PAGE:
A Catholic priest assigned to the Newman Center on the University of Illinois campus in Urbana faces criminal charges for allegedly selling and using cocaine for several months at his Newman Center office and at his nearby home.
Father Christopher Layden, 33, entered his plea in a video arraignment from jail on Monday, the News-Gazette reports. The priest pled innocent to two counts of delivery of less than 1 gram of cocaine within 1,000 feet of a church and an additional count of possession with intent to deliver 1 to 15 grams of cocaine within 1,000 feet of a church.
The delivery charges carries a mandatory prison term of four to 15 years, while the possession with intent to deliver cocaine charge carries a mandatory prison sentence of six to 30 years.
Judge Richard Klaus set a pre-trial hearing for October 21 and set bond at $50,000. Father Layden posted $5,000 cash two hours later and was released from jail.
An informant working with U of I police officers investigating the priest told a judge on Wednesday that he has known Father Layden since 2007. The informant claims to have used cocaine “40 to 50 times” with the priest both in the cleric’s Newman Center office and at the priest’s residence across the street.
University police officers searched the office and the residence, finding evidence which included about three grams of powder cocaine.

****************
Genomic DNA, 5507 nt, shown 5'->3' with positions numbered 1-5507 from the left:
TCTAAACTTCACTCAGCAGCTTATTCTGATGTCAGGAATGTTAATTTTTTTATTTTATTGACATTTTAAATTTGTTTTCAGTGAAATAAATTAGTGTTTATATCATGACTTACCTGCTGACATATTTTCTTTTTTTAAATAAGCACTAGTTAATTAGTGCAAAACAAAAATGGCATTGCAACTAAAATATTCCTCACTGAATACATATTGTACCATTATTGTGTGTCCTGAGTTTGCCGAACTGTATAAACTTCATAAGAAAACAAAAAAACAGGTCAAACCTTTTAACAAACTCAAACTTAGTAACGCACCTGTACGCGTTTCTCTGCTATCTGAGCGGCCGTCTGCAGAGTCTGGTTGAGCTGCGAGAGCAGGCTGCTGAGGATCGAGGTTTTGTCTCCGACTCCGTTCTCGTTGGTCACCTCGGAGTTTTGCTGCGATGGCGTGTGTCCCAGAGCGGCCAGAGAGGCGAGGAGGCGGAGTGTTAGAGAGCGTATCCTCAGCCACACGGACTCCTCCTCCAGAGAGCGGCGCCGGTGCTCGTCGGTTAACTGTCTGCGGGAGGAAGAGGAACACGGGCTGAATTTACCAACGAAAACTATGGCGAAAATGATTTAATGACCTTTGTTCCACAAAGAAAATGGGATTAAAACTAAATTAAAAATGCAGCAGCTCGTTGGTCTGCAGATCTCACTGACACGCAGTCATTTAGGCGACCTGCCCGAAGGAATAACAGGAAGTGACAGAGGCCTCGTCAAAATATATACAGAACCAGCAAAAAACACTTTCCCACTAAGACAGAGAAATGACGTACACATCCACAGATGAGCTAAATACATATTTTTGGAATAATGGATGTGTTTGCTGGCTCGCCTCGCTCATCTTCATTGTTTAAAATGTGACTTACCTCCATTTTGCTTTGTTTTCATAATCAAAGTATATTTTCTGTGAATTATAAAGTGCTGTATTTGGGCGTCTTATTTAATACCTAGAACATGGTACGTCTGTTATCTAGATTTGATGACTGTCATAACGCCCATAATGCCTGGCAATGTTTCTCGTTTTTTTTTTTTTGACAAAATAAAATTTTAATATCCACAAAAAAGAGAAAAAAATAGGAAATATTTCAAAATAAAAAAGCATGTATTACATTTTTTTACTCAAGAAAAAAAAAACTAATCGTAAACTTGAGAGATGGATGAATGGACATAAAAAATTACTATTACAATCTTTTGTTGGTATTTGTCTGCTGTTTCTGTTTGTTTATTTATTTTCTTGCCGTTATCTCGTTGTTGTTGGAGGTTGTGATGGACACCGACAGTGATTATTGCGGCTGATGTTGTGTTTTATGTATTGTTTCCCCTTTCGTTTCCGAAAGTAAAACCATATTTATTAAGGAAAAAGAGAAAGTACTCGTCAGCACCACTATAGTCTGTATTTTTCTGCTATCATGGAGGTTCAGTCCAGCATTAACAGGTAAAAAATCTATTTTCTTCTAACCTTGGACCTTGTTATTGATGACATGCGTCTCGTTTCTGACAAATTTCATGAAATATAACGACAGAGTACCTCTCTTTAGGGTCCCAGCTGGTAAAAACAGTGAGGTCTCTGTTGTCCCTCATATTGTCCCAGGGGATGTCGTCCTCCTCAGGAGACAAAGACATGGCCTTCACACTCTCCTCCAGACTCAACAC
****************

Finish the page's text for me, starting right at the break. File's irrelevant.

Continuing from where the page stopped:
In the complaint for the search warrant, police said the informant gave “an extremely detailed taped statement about the ongoing problem of a priest at the Newman Center Catholic Church distributing cocaine from the offices and the rectory. He identified him as Father Layden.”
The informant also claimed that on seven occasions between February and May 2008 he went with Father Layden to Chicago to buy cocaine. Allegedly the priest provided him an average of $800 for each purchase, which he used to buy the drug.
Further, the informant alleged that he and the priest had snorted cocaine off a framed picture of Father Layden posing with a Catholic bishop.
Father Layden studied in Rome and was ordained a priest for the Diocese of Peoria in 2001.
The Diocese of Peoria issued a statement on Thursday, saying Bishop Daniel Jenky was “shocked and saddened” to hear of the priest’s arrest.
The statement reports that Father Layden has been suspended from all pastoral ministry and the diocese is “fully cooperating” with law enforcement.
“Never at any time prior to Father Layden’s arrest did the Diocese or the Newman Center have any suspicion of problems concerning drug use on the part of Father Layden,” the statement says.
“The Bishop is praying for the entire Newman Community at the University of Illinois and for all of those affected by the scourge of drug addiction.”